Author Info: (1) ProMab Biotechnologies, 2600 Hilltop Drive, Richmond, CA 94806, USA. robert.berahovich@promab.com. (2) ProMab Biotechnologies, 2600 Hilltop Drive, Richmond, CA 94806, USA. huazhou369@gmail.com. (3) ProMab Biotechnologies, 2600 Hilltop Drive, Richmond, CA 94806, USA. shirley.xu@promab.com. (4) ProMab Biotechnologies, 2600 Hilltop Drive, Richmond, CA 94806, USA. yuehua.wei@promab.com. (5) ProMab Biotechnologies, 2600 Hilltop Drive, Richmond, CA 94806, USA. jasper.guan@promab.com. (6) ProMab Biotechnologies, 2600 Hilltop Drive, Richmond, CA 94806, USA. jian.guan@promab.com. (7) ProMab Biotechnologies, 2600 Hilltop Drive, Richmond, CA 94806, USA. hizkia.harto@promab.com. (8) Forevertek Biotechnology Co., Ltd., Building M0, Oversea Graduate Park National High-Tech Industrial Zone, Changsha 410003, China. promab8807@126.com. (9) Forevertek Biotechnology Co., Ltd., Building M0, Oversea Graduate Park National High-Tech Industrial Zone, Changsha 410003, China. yangkaihuai520@126.com. (10) Forevertek Biotechnology Co., Ltd., Building M0, Oversea Graduate Park National High-Tech Industrial Zone, Changsha 410003, China. shuying256@163.com. (11) ProMab Biotechnologies, 2600 Hilltop Drive, Richmond, CA 94806, USA. simon.li@promab.com. Forevertek Biotechnology Co., Ltd., Building M0, Oversea Graduate Park National High-Tech Industrial Zone, Changsha 410003, China. simon.li@promab.com. (12) ProMab Biotechnologies, 2600 Hilltop Drive, Richmond, CA 94806, USA. john@promab.com. (13) ProMab Biotechnologies, 2600 Hilltop Drive, Richmond, CA 94806, USA. vita.gol@promab.com.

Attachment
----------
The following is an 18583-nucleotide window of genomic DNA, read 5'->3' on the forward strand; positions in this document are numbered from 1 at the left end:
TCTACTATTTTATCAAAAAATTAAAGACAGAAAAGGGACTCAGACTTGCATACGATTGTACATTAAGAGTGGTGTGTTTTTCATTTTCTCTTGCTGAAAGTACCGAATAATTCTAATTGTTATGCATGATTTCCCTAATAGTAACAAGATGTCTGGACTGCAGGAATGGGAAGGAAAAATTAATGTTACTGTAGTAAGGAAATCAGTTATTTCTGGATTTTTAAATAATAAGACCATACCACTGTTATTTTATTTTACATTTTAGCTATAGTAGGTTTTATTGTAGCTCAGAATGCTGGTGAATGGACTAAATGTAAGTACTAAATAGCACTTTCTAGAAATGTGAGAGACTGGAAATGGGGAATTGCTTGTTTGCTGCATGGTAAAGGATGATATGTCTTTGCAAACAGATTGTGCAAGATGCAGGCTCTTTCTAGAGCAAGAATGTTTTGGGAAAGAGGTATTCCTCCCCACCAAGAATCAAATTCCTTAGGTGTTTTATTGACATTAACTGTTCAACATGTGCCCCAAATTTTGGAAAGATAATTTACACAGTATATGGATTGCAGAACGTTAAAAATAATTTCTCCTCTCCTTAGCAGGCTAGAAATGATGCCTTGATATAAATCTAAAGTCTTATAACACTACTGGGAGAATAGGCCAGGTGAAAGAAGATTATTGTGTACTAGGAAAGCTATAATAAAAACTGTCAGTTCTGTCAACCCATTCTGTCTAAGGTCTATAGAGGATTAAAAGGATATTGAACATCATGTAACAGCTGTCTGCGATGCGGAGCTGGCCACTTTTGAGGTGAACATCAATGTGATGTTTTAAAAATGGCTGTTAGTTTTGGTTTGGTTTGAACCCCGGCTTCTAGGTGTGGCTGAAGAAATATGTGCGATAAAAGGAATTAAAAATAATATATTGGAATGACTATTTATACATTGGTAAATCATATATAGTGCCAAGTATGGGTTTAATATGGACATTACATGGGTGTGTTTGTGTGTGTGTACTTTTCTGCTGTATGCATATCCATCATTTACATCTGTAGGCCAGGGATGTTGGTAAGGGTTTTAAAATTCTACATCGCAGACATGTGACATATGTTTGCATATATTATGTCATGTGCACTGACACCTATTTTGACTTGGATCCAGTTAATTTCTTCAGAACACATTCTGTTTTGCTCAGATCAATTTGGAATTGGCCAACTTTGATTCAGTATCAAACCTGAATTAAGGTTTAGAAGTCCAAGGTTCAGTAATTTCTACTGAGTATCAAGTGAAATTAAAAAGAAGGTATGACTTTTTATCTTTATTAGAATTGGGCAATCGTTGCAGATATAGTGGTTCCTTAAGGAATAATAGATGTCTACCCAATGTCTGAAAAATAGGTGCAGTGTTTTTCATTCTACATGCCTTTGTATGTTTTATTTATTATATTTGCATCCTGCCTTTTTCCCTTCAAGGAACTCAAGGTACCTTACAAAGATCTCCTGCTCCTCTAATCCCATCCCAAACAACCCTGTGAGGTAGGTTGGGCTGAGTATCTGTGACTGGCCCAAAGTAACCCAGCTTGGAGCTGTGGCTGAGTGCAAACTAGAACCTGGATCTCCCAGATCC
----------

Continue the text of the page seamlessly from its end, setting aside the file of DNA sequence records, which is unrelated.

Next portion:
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Natural killer cells and other innate lymphoid cells in cancer

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Immuno-oncology is an emerging field that has revolutionized cancer treatment. Most immunomodulatory strategies focus on enhancing T cell responses, but there has been a recent surge of interest in harnessing the relatively underexplored natural killer (NK) cell compartment for therapeutic interventions. NK cells show cytotoxic activity against diverse tumour cell types, and some of the clinical approaches originally developed to increase T cell cytotoxicity may also activate NK cells. Moreover, increasing numbers of studies have identified novel methods for increasing NK cell antitumour immunity and expanding NK cell populations ex vivo, thereby paving the way for a new generation of anticancer immunotherapies. The role of other innate lymphoid cells (group 1 innate lymphoid cell (ILC1), ILC2 and ILC3 subsets) in tumours is also being actively explored. This Review provides an overview of the field and summarizes current immunotherapeutic approaches for solid tumours and haematological malignancies.

Author Info: (1) Innate Pharma Research Labs, Innate Pharma, Marseille, France. Aix Marseille University, CNRS, INSERM, CIML, Marseille, France. (2) Aix Marseille University, CNRS, INSERM, CIML, Marseille

Author Info: (1) Innate Pharma Research Labs, Innate Pharma, Marseille, France. Aix Marseille University, CNRS, INSERM, CIML, Marseille, France. (2) Aix Marseille University, CNRS, INSERM, CIML, Marseille, France. CHU Bordeaux, Service d'Hematologie Clinique et Therapie Cellulaire, F-33000, Bordeaux, France. (3) Aix Marseille University, CNRS, INSERM, CIML, Marseille, France. (4) Innate Pharma Research Labs, Innate Pharma, Marseille, France. vivier@ciml.univ-mrs.fr. Aix Marseille University, CNRS, INSERM, CIML, Marseille, France. vivier@ciml.univ-mrs.fr. Service d'Immunologie, Marseille Immunopole, Hopital de la Timone, Assistance Publique-Hopitaux de Marseille, Marseille, France. vivier@ciml.univ-mrs.fr.

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TRIM21 mediates antibody inhibition of adenovirus-based gene delivery and vaccination